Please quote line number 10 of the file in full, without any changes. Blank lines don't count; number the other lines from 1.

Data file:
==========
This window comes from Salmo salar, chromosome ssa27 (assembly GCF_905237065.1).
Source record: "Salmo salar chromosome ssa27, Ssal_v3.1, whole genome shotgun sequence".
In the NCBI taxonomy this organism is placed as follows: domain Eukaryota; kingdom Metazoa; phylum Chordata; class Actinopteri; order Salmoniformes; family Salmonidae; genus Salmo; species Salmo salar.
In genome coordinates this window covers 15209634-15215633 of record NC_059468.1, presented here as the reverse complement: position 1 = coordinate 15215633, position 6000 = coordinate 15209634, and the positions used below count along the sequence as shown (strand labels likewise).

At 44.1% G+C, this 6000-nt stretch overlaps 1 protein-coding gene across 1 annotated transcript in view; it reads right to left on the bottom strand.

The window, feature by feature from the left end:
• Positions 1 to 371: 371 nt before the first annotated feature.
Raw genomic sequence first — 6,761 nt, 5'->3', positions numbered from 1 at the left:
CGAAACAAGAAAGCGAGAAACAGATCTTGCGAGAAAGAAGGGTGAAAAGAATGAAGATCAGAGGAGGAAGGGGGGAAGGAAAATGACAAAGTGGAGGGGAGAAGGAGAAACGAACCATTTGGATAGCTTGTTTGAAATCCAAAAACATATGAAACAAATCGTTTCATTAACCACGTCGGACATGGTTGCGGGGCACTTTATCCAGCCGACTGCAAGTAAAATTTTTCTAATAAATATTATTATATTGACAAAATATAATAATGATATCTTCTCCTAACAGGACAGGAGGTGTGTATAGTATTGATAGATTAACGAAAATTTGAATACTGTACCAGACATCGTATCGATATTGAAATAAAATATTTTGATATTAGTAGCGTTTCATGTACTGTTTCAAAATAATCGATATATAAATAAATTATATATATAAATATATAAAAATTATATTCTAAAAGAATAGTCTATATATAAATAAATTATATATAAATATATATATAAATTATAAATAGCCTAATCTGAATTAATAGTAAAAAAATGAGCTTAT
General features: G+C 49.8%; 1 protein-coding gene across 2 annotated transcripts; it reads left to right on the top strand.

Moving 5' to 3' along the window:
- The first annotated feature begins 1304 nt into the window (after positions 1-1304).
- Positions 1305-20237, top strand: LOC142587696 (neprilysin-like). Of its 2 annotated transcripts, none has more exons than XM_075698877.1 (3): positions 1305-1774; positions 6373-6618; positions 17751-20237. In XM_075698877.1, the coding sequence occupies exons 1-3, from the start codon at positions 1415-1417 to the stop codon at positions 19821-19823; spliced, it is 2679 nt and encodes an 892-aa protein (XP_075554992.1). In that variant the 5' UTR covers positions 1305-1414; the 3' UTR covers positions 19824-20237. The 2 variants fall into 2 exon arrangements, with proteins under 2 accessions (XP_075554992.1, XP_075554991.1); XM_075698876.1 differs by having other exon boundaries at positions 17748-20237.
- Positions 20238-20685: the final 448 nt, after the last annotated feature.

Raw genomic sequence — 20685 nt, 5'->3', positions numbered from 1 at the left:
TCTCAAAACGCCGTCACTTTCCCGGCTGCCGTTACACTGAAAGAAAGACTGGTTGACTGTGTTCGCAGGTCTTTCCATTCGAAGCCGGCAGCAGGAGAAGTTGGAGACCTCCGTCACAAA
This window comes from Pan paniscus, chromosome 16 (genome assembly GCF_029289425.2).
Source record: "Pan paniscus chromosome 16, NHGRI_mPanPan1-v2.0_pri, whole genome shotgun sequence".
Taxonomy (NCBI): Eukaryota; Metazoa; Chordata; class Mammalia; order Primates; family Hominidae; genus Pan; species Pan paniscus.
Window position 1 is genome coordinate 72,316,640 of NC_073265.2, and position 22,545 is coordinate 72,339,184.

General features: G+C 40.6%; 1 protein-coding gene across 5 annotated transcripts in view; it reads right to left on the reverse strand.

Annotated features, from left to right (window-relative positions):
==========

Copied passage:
General features: G+C 49.8%; 1 protein-coding gene across 2 annotated transcripts; it reads left to right on the top strand.